By Sara Siddiqui Chansarkar
Morning, I watch from my chair by the window. A fork-tailed swallow flies with mud it deposits in the far nook of the porch. Its mate brings dried grass and layers it on the mud. The pair works tirelessly, amassing and weaving little hopes clutched in their bills. The fertility treatments I’m undergoing exhaust me. I retire for a nap.
Evening, refreshed after the siesta that lasted all afternoon, I return to the window. No birds anywhere. Mud and grass lay strewn on the porch floor. A caulk cartridge stands wedged in the nook. My heart sinks. I hear the lawnmower in the back. Your car’s parked in the driveway. I know how you hate bird-shit, won’t allow a bird-feeder or a bird-bath. But, this?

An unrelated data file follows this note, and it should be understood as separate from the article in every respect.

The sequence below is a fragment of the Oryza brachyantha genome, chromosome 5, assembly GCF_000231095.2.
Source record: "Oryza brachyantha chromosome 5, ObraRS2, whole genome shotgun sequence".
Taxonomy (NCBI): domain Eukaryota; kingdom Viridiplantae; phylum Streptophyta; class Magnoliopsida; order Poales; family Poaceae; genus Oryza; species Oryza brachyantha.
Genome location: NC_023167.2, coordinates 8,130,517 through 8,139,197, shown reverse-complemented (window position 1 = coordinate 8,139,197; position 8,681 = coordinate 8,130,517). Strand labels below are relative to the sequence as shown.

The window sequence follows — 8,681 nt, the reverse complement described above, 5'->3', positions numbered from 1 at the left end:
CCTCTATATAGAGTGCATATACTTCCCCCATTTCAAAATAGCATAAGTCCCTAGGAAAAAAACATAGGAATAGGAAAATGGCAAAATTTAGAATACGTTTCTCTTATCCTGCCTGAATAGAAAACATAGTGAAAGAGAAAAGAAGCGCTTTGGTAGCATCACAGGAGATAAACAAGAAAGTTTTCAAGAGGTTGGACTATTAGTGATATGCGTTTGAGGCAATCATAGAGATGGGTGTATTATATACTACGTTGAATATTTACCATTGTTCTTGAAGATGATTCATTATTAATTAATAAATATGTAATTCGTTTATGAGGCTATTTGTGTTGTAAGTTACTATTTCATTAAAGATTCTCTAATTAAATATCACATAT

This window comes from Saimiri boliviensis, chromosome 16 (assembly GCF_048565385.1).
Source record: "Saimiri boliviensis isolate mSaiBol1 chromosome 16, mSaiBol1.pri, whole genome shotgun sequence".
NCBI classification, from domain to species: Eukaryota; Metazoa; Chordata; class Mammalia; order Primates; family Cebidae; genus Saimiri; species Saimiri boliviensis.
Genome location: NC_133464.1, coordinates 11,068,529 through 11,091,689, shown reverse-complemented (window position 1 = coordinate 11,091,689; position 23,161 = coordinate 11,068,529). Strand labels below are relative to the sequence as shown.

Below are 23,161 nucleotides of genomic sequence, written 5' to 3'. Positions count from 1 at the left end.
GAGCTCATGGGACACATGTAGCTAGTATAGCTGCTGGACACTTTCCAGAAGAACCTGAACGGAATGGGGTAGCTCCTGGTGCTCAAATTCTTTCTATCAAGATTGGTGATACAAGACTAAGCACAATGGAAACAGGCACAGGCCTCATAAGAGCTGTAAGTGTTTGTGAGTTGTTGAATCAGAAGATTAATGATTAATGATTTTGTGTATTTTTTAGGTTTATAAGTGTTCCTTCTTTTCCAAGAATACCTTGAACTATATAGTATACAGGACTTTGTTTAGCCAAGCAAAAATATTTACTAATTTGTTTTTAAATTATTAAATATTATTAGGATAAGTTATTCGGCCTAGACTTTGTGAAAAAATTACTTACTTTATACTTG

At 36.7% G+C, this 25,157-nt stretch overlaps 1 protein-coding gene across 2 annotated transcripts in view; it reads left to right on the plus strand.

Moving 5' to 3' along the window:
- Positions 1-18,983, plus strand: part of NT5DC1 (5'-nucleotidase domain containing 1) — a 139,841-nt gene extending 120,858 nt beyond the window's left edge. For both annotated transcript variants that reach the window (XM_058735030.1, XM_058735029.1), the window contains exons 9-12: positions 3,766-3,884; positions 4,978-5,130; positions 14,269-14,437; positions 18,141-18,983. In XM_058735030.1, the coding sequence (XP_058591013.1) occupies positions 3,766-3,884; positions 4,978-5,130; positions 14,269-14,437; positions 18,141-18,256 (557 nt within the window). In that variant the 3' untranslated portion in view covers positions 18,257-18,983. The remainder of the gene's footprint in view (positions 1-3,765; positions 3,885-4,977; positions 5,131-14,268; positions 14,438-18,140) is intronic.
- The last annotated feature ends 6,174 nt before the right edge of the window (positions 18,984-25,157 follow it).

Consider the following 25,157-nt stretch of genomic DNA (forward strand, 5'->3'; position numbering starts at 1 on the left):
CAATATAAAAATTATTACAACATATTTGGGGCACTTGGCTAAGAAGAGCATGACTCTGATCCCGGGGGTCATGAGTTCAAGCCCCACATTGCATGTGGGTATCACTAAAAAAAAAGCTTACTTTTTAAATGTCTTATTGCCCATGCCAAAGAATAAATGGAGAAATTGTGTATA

Night, while you snore, I bury my hopes under my clothes in a duffel bag and wait for the first light.
Sara Siddiqui Chansarkar is an Indian American writer. Her work has appeared in SmokeLong Quarterly, Reflex Press, Flash Fiction Online, and elsewhere. She is currently an editor at Janus Literary and a Submissions Editor at SmokeLong Quarterly. Her debut flash fiction collection is forthcoming in October 2021.More at https://saraspunyfingers.com. Reach her on Twitter @PunyFingers